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Driverless Cars in China: How Safe Are They?

Images of the burned vehicle flew through the Chinese internet: An Aito M7 Plus electric sport utility vehicle, operated by an advanced assisted driving system, had crashed on a highway in Shanxi Province on April 26.

A woman who said her husband, brother and son had been killed posted videos online and pleaded for an investigation. All of her postings soon vanished, and she said she would not discuss it further.

A Chinese business news outlet published a lengthy online investigation that questioned the safety of assisted driving systems. But that soon disappeared, too.

State-run national media refrained from covering the crash for nine days after it happened. Then they posted a statement from Aito Car, a Chinese brand, that disavowed responsibility. The statement said that the car’s automated braking system had been designed for speeds up to 53 miles an hour, but the car was going 71 when it hit the back of a road maintenance vehicle.

In the United States, a similar crash would probably have attracted considerable attention and possibly government or legal scrutiny. The main companies using computer-guided driving technology in the United States — Tesla, Waymo and Cruise — have all been subjects of high-profile safety investigations.

Waymo, which was started as Google’s self-driving division, has been testing driverless cars in Phoenix but faces a review by the National Highway Traffic Safety Administration. General Motors has resumed testing its Cruise robot taxis in Phoenix, after one of them in San Francisco dragged a pedestrian who had been knocked into its path by a human-driven car.

Far less public and official scrutiny exists in China, where the government strongly backs the technology and tightly limits public information about accidents. The Ministry of Transport issued safety rules in December that are designed to foster a broad shift from people to computers in car driving.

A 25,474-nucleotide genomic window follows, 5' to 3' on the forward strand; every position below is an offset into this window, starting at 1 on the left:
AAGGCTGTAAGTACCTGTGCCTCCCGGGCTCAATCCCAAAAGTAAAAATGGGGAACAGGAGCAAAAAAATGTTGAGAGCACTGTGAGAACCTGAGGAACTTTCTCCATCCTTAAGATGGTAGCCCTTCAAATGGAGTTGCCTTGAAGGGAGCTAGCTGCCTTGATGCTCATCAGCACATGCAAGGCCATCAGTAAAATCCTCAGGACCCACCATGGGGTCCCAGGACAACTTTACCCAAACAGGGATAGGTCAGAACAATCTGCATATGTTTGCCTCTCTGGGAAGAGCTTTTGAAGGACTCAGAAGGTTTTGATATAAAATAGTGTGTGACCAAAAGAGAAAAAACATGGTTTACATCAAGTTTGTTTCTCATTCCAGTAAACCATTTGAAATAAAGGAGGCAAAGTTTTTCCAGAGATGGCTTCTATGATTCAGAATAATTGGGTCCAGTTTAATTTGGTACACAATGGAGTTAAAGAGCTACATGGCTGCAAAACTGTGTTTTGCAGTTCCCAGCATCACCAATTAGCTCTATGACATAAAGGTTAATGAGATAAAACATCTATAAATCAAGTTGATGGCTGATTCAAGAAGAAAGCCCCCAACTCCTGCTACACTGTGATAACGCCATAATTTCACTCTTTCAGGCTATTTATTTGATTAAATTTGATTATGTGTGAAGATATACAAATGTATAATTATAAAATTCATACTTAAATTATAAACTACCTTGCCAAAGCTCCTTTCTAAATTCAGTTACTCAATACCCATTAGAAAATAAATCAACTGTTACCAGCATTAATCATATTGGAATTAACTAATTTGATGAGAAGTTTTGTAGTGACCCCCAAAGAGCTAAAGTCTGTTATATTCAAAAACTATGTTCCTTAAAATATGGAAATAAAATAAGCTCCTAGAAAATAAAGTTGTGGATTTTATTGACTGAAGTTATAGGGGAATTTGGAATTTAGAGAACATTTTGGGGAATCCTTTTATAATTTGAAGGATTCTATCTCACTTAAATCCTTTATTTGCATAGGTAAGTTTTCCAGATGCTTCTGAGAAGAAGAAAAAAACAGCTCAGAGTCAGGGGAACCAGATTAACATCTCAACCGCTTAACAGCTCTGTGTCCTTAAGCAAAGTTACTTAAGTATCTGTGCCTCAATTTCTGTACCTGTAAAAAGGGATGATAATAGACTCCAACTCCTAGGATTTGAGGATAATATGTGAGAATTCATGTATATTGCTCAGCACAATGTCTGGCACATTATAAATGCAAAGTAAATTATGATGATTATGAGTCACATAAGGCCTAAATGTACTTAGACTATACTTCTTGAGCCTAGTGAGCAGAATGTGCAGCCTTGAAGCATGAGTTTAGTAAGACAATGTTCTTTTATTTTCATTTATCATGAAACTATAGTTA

“The development environment of my country’s autonomous driving industry is becoming increasingly perfect, providing possibilities for the implementation of autonomous driving vehicles,” Wang Xianjin, the ministry’s deputy research director, told the official Xinhua news agency.

The government has not issued statistics on safety incidents involving driverless cars or advanced assisted-driving technologies, like automated lane changes and obstacle avoidance on highways. Chinese car industry executives say these technologies are safe.

The tech giant Baidu, which works with automakers, is testing its own fleet of driverless taxis in the city of Wuhan.

“Small scratches and dents are inevitable, but we have never had any major casualties,” Wang Yunpeng, president of Baidu’s intelligent driving business group, said in a speech.

Over two days last month, I went for six rides in Baidu robot taxis in Wuhan. On one of the trips, with no safety driver ready to take over, the vehicle slowed nearly to a stop in fast-moving traffic on the upper deck of an expressway bridge high above the Yangtze River.

The car was trying to move from the center lane to the right lane, in preparation for an exit. The driver of a blue car in the right lane that was slightly behind my car began slowing to let my car in front of it. But my car also kept slowing. It started beeping its horn automatically to yield the right of way, instead of accelerating to enter the adjacent lane. Both cars kept slowing until they were barely moving.